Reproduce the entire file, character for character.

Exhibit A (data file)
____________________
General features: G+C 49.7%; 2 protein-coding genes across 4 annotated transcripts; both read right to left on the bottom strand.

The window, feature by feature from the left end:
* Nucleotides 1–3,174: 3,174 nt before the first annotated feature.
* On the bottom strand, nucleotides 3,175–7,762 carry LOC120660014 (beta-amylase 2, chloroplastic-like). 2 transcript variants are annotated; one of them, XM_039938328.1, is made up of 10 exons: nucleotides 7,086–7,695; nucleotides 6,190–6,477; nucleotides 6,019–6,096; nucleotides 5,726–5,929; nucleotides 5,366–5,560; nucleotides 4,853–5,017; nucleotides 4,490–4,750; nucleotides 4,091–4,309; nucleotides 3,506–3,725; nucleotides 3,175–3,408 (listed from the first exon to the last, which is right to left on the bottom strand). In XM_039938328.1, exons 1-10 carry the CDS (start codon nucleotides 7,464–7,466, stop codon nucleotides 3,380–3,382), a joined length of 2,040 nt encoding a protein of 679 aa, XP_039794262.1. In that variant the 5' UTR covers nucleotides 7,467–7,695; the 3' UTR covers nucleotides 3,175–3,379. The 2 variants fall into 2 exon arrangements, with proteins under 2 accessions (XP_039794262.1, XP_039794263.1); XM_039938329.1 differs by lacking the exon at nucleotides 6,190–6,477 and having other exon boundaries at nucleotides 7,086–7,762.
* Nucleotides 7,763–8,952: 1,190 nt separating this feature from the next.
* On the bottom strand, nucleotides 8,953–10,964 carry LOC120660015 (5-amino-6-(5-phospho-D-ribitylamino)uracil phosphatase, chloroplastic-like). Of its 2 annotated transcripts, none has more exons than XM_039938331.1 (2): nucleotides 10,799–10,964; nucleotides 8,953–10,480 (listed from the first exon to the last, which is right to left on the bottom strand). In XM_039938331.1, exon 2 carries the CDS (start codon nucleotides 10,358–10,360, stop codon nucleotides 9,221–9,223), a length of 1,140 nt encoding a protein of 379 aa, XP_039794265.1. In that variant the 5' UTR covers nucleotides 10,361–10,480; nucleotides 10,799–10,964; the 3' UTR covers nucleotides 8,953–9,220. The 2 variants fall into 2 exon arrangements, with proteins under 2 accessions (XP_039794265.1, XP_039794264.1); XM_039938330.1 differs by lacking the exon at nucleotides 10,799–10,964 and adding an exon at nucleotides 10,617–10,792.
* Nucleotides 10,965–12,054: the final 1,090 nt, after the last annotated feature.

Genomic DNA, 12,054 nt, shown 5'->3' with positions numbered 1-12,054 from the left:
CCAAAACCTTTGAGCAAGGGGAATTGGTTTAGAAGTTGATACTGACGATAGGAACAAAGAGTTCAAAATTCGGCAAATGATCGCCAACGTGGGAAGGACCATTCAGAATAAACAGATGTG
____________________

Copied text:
General features: G+C 49.7%; 2 protein-coding genes across 4 annotated transcripts; both read right to left on the bottom strand.

The window, feature by feature from the left end:
* Nucleotides 1–3,174: 3,174 nt before the first annotated feature.
* On the bottom strand, nucleotides 3,175–7,762 carry LOC120660014 (beta-amylase 2, chloroplastic-like). 2 transcript variants are annotated; one of them, XM_039938328.1, is made up of 10 exons: nucleotides 7,086–7,695; nucleotides 6,190–6,477; nucleotides 6,019–6,096; nucleotides 5,726–5,929; nucleotides 5,366–5,560; nucleotides 4,853–5,017; nucleotides 4,490–4,750; nucleotides 4,091–4,309; nucleotides 3,506–3,725; nucleotides 3,175–3,408 (listed from the first exon to the last, which is right to left on the bottom strand). In XM_039938328.1, exons 1-10 carry the CDS (start codon nucleotides 7,464–7,466, stop codon nucleotides 3,380–3,382), a joined length of 2,040 nt encoding a protein of 679 aa, XP_039794262.1. In that variant the 5' UTR covers nucleotides 7,467–7,695; the 3' UTR covers nucleotides 3,175–3,379. The 2 variants fall into 2 exon arrangements, with proteins under 2 accessions (XP_039794262.1, XP_039794263.1); XM_039938329.1 differs by lacking the exon at nucleotides 6,190–6,477 and having other exon boundaries at nucleotides 7,086–7,762.
* Nucleotides 7,763–8,952: 1,190 nt separating this feature from the next.
* On the bottom strand, nucleotides 8,953–10,964 carry LOC120660015 (5-amino-6-(5-phospho-D-ribitylamino)uracil phosphatase, chloroplastic-like). Of its 2 annotated transcripts, none has more exons than XM_039938331.1 (2): nucleotides 10,799–10,964; nucleotides 8,953–10,480 (listed from the first exon to the last, which is right to left on the bottom strand). In XM_039938331.1, exon 2 carries the CDS (start codon nucleotides 10,358–10,360, stop codon nucleotides 9,221–9,223), a length of 1,140 nt encoding a protein of 379 aa, XP_039794265.1. In that variant the 5' UTR covers nucleotides 10,361–10,480; nucleotides 10,799–10,964; the 3' UTR covers nucleotides 8,953–9,220. The 2 variants fall into 2 exon arrangements, with proteins under 2 accessions (XP_039794265.1, XP_039794264.1); XM_039938330.1 differs by lacking the exon at nucleotides 10,799–10,964 and adding an exon at nucleotides 10,617–10,792.
* Nucleotides 10,965–12,054: the final 1,090 nt, after the last annotated feature.

Genomic DNA, 12,054 nt, shown 5'->3' with positions numbered 1-12,054 from the left:
CCAAAACCTTTGAGCAAGGGGAATTGGTTTAGAAGTTGATACTGACGATAGGAACAAAGAGTTCAAAATTCGGCAAATGATCGCCAACGTGGGAAGGACCATTCAGAATAAACAGATGTG